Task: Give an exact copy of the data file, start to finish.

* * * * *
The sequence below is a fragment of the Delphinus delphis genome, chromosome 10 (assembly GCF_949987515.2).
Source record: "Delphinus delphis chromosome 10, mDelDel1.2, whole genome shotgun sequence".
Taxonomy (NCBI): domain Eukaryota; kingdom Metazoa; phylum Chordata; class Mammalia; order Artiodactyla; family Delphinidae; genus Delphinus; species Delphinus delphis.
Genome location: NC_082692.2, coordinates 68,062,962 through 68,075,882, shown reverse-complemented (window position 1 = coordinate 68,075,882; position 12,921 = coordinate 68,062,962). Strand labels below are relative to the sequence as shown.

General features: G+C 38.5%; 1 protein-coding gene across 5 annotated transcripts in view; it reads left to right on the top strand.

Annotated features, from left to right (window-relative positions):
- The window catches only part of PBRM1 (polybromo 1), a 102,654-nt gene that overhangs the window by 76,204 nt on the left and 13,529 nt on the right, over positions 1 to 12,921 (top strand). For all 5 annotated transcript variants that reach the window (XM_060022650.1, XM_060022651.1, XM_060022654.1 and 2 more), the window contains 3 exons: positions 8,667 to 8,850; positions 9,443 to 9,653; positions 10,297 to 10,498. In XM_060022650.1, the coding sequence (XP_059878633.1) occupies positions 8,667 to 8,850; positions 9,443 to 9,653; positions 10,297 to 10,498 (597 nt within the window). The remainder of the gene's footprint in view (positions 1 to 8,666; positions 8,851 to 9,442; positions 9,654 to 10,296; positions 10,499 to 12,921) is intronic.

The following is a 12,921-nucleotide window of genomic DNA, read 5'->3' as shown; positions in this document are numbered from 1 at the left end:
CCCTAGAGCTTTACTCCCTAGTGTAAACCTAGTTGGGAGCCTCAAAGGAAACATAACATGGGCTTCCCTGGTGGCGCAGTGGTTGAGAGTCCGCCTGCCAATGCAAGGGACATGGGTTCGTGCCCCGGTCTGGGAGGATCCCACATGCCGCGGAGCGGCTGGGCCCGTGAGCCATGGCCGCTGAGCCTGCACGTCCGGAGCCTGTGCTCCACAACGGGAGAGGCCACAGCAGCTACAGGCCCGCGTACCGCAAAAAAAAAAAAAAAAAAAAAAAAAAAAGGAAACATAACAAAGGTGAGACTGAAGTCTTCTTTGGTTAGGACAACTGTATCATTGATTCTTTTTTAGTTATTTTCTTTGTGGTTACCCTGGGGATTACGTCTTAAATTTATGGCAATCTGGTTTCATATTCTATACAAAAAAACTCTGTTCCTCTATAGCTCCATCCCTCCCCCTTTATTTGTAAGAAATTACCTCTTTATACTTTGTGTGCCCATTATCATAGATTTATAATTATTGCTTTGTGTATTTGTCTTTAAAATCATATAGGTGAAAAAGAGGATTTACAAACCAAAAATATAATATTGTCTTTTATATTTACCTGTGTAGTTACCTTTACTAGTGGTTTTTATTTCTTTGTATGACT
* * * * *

The sequence below is a fragment of the Delphinus delphis genome, chromosome 10 (assembly GCF_949987515.2).
Source record: "Delphinus delphis chromosome 10, mDelDel1.2, whole genome shotgun sequence".
Taxonomy (NCBI): domain Eukaryota; kingdom Metazoa; phylum Chordata; class Mammalia; order Artiodactyla; family Delphinidae; genus Delphinus; species Delphinus delphis.
Genome location: NC_082692.2, coordinates 68,062,962 through 68,075,882, shown reverse-complemented (window position 1 = coordinate 68,075,882; position 12,921 = coordinate 68,062,962). Strand labels below are relative to the sequence as shown.

General features: G+C 38.5%; 1 protein-coding gene across 5 annotated transcripts in view; it reads left to right on the top strand.

Annotated features, from left to right (window-relative positions):
- The window catches only part of PBRM1 (polybromo 1), a 102,654-nt gene that overhangs the window by 76,204 nt on the left and 13,529 nt on the right, over positions 1 to 12,921 (top strand). For all 5 annotated transcript variants that reach the window (XM_060022650.1, XM_060022651.1, XM_060022654.1 and 2 more), the window contains 3 exons: positions 8,667 to 8,850; positions 9,443 to 9,653; positions 10,297 to 10,498. In XM_060022650.1, the coding sequence (XP_059878633.1) occupies positions 8,667 to 8,850; positions 9,443 to 9,653; positions 10,297 to 10,498 (597 nt within the window). The remainder of the gene's footprint in view (positions 1 to 8,666; positions 8,851 to 9,442; positions 9,654 to 10,296; positions 10,499 to 12,921) is intronic.

The following is a 12,921-nucleotide window of genomic DNA, read 5'->3' as shown; positions in this document are numbered from 1 at the left end:
CCCTAGAGCTTTACTCCCTAGTGTAAACCTAGTTGGGAGCCTCAAAGGAAACATAACATGGGCTTCCCTGGTGGCGCAGTGGTTGAGAGTCCGCCTGCCAATGCAAGGGACATGGGTTCGTGCCCCGGTCTGGGAGGATCCCACATGCCGCGGAGCGGCTGGGCCCGTGAGCCATGGCCGCTGAGCCTGCACGTCCGGAGCCTGTGCTCCACAACGGGAGAGGCCACAGCAGCTACAGGCCCGCGTACCGCAAAAAAAAAAAAAAAAAAAAAAAAAAAAGGAAACATAACAAAGGTGAGACTGAAGTCTTCTTTGGTTAGGACAACTGTATCATTGATTCTTTTTTAGTTATTTTCTTTGTGGTTACCCTGGGGATTACGTCTTAAATTTATGGCAATCTGGTTTCATATTCTATACAAAAAAACTCTGTTCCTCTATAGCTCCATCCCTCCCCCTTTATTTGTAAGAAATTACCTCTTTATACTTTGTGTGCCCATTATCATAGATTTATAATTATTGCTTTGTGTATTTGTCTTTAAAATCATATAGGTGAAAAAGAGGATTTACAAACCAAAAATATAATATTGTCTTTTATATTTACCTGTGTAGTTACCTTTACTAGTGGTTTTTATTTCTTTGTATGACT